Tuesday, February 11, 2014
Ind. Decisions - Supreme Court strikes down, 3-2, Evansville smoking ordinance amendment
In Paul Stieler Enterprises, Inc., d/b/a Harbor Bay, et al. v. City of Evansville and Evansville Common Council; VFW Post 2953, et al. v. City of Evansville and Evansville Common Council, the two cases challenging the Evansville smoking ordinance amendment, Chief Justice Dickson writes in an 18-page, 3-2 opinion:
The Equal Privileges and Immunities Clause, Article 1, Section 23 of the Indiana Consti-tution, prohibits the "grant to any citizen, or class of citizens, privileges or immunities, which, upon the same terms, shall not equally belong to all citizens." Today we hold that this clause invalidates an Evansville ordinance expanding the city's smoking ban to bars and restaurants but exempting its only riverboat casino ("the Casino"). * * *
Standing alone and without its exemption for riverboat casinos, the Amending Ordinance could be given legal effect; however, the evidence indicates that the City and its Council did not intend for the 2012 Amending Ordinance to stand without such exemption. The 2006 Smoking Ban contains a severability clause; but the 2012 Amending Ordinance does not, thus raising the presumption that the Council intended the latter to be effective in its entirety or not at all. Further, other evidence suggests that the invalid part of the Amending Ordinance was the inducing cause for its enactment. The City admits that the Amending Ordinance would likely not have passed without the riverboat casino exemption: "[t]he [2012 Amending Ordinance] would likely not have passed without the Casino exemption . . . ." Appellees' Brief at 12–13. This statement is bolstered by comments made by at least four (of nine) Council members at the meeting to amend the 2006 Smoking Ban, stating that they believed the Amending Ordinance would not pass without the riverboat casino exemption. Common Council of the City of Evansville, G-2012-1 Smoking Ordinance Comm. Meeting Minutes (Feb. 13, 2012) (Joint Exhibit No. 2) at 44–46. We conclude that the 2012 Amending Ordinance is not internally severable and is thus invalidated as a whole as unconstitutional. The 2006 Smoking Ban is therefore restored as it existed before the 2012 amendment.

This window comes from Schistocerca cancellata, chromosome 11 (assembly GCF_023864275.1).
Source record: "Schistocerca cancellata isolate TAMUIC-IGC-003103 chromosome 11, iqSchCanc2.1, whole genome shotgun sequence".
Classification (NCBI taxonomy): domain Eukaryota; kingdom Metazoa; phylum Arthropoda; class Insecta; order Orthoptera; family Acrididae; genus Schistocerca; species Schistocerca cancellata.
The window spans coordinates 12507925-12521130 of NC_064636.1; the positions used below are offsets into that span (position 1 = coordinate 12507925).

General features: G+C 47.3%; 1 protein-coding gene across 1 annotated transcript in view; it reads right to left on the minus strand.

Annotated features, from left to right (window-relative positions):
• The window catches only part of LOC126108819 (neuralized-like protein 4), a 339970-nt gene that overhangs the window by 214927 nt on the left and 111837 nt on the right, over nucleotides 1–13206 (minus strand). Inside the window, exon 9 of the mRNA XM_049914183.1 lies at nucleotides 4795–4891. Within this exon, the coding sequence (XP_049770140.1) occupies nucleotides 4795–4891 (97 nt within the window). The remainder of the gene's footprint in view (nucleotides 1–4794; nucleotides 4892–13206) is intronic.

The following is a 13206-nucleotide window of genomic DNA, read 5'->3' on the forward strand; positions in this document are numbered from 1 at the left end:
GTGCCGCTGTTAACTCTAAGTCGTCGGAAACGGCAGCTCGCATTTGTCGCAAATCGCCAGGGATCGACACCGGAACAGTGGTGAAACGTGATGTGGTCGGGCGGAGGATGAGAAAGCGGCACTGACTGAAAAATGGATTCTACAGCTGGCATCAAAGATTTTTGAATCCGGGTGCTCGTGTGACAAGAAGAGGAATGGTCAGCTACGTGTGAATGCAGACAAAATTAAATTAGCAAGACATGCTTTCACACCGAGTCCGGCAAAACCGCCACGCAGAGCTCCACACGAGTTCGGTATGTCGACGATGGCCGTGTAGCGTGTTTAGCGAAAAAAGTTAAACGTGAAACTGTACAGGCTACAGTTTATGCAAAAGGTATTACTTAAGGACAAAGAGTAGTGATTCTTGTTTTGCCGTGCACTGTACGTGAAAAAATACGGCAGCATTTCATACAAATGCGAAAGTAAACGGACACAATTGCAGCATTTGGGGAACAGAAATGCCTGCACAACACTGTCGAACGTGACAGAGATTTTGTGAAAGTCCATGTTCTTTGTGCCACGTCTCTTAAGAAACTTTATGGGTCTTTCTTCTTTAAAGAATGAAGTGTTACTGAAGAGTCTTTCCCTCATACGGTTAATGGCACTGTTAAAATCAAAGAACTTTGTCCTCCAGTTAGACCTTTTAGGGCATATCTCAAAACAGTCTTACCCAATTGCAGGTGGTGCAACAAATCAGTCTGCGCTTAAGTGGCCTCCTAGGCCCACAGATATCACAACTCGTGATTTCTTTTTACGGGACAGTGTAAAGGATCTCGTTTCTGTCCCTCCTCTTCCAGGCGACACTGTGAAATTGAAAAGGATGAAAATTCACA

We reverse the judgment of the trial court and hold that the 2012 Amending Ordinance violates Article 1, Section 23 of the Indiana Constitution and must be stricken in its entirety.
David and Massa, JJ., concur.
Rush, J., dissents with separate opinion in which Rucker, J., concurs.
Rush, J., dissenting. [beginning at p. 14]
I respectfully dissent from the majority opinion and would uphold the constitutionality of Evansville’s riverboat exemption under the Equal Privileges and Immunities Clause of the Indi-ana Constitution. Expanding a smoking ban to cover bars, taverns, and private clubs, but exempt-ing a riverboat, is reasonably related to a riverboat’s inherent characteristics—fiscal impact on the local economy and tax revenues, and out-of-town clientele that other local businesses lack. The Indiana Constitution does not require treating bars as equivalent to riverboats merely be-cause they both serve alcohol. Ever since Collins v. Day, we have consistently held that plaintiffs who allege unconstitutional privilege must negate “every conceivable basis which might have supported the classification.” The City’s Amended Ordinance passes under this standard because the Petitioners present no substantial reason to overturn an ordinance tailored to fit local prefer-ences. * * *
Local governments that consider the fiscal impact that public health legislation will have on landmark attractions like the Riverboat aren’t playing favorites—they’re acting responsibly by facing economic reality.1 “[T]he courts owe deference to legislative line-drawing that has fis-cal implications.” Mahowald v. State, 719 N.E.2d 421, 425–26 (Ind. Ct. App. 1999) (holding that fiscal considerations allow the General Assembly to provide better retirement benefits to some, but not all, state legislators who have served for at least ten years). Local governments cannot protect the public health in a vacuum, and city councils don’t have unlimited resources—which is why we have always given “considerable deference to the manner in which the legislature has balanced the competing interests involved.” Collins, 664 N.E.2d at 79–80 (citing Johnson, 273 Ind. at 404–05, 404 N.E.2d at 604). The fiscal impact of the Riverboat is an inherent characteris-tic that distinguishes it from other venues the City didn’t exempt. * * *
In conclusion, Evansville’s only riverboat is inherently distinct from bars, taverns, and private clubs, and not just because it floats. It significantly impacts the local economy and at-tracts mostly out-of-town visitors—visitors who are not the primary focus of the City’s effort to expand its public health law protecting its residents from second-hand smoke. The City’s exemp-tion of the Riverboat from its public smoking ban does not violate the Equal Privileges and Im-munities Clause because the exemption is reasonably related to those inherent characteristics. Holding otherwise would prevent cities like Evansville from acting incrementally to protect the public health and would unnecessarily encroach upon legislative prerogative. For these reasons, I respectfully dissent from the majority opinion.
Posted by Marcia Oddi on February 11, 2014 10:26 AM
Posted to Ind. Sup.Ct. Decisions